Al Zubarah

A UNESCO World Heritage Site

For our ancestors, Al Zubarah was a thriving pearl fishing and trading port. Now it’s Qatar’s largest heritage site, with its impressive city wall, ancient residential palaces and houses, markets, industrial areas and mosques.

It’s one of the best-preserved examples of an 18th and 19th century Gulf merchant town and in 2013 was named a UNESCO World Heritage site.

Discover more and plan your visit to Al Zubarah
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A World Heritage Site

Once a thriving port bustling with fishermen and merchants, the town of Al Zubarah was designated a protected area in 2009. Since then, Qatar Museums has led teams of archaeologists and scientists to investigate the site. Through their research and engagement with local communities, they are documenting and shedding light on the rise and fall of this unique area.

In 2013 the World Heritage Committee inscribed Al Zubarah Archaeological Site into the UNESCO World Heritage List. The site includes three major features, the largest of which are the archaeological remains of the town, dating back to the 1760s. Connected to it is the settlement of Qal’at Murair, which was fortified to protect the city’s inland wells. Al Zubarah Fort was built in 1938 and is the youngest, most prominent feature at the site.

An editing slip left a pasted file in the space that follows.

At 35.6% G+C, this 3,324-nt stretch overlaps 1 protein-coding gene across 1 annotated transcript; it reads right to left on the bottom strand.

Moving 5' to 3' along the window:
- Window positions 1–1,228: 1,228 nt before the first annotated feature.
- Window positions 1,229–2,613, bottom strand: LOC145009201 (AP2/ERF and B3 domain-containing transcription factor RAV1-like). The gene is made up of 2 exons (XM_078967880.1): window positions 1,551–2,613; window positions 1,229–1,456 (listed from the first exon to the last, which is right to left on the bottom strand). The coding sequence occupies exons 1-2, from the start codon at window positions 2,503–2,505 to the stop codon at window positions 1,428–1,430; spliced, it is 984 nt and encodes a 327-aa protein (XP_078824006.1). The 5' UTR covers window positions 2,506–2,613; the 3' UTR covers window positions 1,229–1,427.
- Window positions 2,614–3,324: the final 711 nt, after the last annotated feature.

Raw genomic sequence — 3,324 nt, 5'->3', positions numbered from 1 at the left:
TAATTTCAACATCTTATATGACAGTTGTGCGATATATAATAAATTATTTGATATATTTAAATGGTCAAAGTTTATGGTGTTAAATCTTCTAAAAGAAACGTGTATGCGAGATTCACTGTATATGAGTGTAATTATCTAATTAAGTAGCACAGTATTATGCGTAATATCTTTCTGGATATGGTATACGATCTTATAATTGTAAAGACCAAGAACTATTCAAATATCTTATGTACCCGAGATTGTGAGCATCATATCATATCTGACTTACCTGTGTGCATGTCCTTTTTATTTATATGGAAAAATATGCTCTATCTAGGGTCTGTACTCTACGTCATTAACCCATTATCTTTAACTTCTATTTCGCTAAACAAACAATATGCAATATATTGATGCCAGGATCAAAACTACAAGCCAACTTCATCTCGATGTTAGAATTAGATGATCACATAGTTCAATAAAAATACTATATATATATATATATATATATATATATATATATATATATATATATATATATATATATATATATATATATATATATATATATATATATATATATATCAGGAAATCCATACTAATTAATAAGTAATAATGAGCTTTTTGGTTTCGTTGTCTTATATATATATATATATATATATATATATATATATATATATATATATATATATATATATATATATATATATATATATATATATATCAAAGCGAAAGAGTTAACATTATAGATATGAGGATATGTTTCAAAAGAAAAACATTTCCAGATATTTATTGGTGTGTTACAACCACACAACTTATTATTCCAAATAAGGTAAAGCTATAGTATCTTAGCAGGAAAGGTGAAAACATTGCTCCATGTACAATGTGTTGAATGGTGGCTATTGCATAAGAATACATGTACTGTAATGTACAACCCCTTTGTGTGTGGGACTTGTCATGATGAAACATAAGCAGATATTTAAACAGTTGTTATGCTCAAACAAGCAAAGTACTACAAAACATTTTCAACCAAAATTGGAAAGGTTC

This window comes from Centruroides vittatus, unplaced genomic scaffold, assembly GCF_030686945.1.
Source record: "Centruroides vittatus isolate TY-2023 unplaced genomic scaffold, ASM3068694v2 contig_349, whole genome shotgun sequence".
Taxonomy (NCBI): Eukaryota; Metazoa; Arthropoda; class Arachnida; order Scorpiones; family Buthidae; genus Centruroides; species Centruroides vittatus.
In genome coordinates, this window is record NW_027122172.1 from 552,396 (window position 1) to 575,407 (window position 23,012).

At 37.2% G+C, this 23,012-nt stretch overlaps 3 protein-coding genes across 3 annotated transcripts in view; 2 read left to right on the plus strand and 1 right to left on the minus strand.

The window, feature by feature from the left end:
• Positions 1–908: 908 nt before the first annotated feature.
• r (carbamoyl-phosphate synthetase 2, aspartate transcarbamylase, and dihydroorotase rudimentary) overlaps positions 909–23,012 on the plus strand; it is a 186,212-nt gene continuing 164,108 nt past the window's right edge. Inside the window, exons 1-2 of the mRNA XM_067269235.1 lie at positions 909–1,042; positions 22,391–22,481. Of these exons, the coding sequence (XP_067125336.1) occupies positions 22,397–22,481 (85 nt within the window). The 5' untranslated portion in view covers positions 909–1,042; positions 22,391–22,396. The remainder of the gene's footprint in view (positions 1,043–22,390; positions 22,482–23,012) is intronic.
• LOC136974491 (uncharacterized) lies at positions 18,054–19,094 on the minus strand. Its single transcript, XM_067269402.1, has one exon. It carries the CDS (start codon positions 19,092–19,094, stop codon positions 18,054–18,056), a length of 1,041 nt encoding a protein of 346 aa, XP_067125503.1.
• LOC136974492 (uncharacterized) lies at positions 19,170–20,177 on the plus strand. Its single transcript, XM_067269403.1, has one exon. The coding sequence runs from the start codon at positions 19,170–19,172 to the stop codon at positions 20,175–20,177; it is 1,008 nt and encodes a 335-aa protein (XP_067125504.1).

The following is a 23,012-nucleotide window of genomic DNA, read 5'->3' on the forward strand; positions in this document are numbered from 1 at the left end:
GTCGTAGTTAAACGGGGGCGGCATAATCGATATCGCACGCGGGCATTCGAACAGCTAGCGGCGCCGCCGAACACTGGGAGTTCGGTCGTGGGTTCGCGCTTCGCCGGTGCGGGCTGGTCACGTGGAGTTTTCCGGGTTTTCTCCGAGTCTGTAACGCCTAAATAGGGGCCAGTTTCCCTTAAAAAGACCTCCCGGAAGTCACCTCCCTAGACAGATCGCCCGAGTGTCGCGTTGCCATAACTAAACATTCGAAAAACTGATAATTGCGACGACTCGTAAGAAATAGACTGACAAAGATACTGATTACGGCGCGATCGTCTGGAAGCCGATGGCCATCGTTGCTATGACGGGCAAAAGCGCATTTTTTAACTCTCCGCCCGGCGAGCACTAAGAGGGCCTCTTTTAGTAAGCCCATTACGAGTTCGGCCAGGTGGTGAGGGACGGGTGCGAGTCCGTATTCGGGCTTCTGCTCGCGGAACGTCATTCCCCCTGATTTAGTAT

It is significant to include Al Zubarah as part of the UNESCO World Heritage list. This follows enormous efforts to preserve this historical site. It’s recognized for its human legacy and is significant to many Gulf nationals
H.E. Sheikh Hassan Al Thani

New perspective

We’re currently working to protect the fort against the harsh desert and coastal conditions, for future generations of visitors. We’re building a viewing platform in the northwest tower that will be a great vantage point for visitors to get an aerial view of the archaeological site nearby. We’re also putting in extra displays with interactive digital content.

Land Transformations

Al Zubarah and its cultural landscape unravel the socio-economic transformation of the land, and the history of urban trading and pearl-diving traditions that sustained the major coastal towns of the region, from the early Islamic period up to the 20th century. It is an invaluable example of urban-planning capabilities of the time.

It also forces us to reflect on the harmonious coexistence of cultures and ethnic groups from the Arabian Peninsula at that time, and offers examples of traditional Qatari building techniques.

Al Zubara declared UNESCO World Heritage Site in June 2013

Qatar’s first UNESCO World Heritage Site

UNESCO World Heritage Centre - World Heritage Emblem

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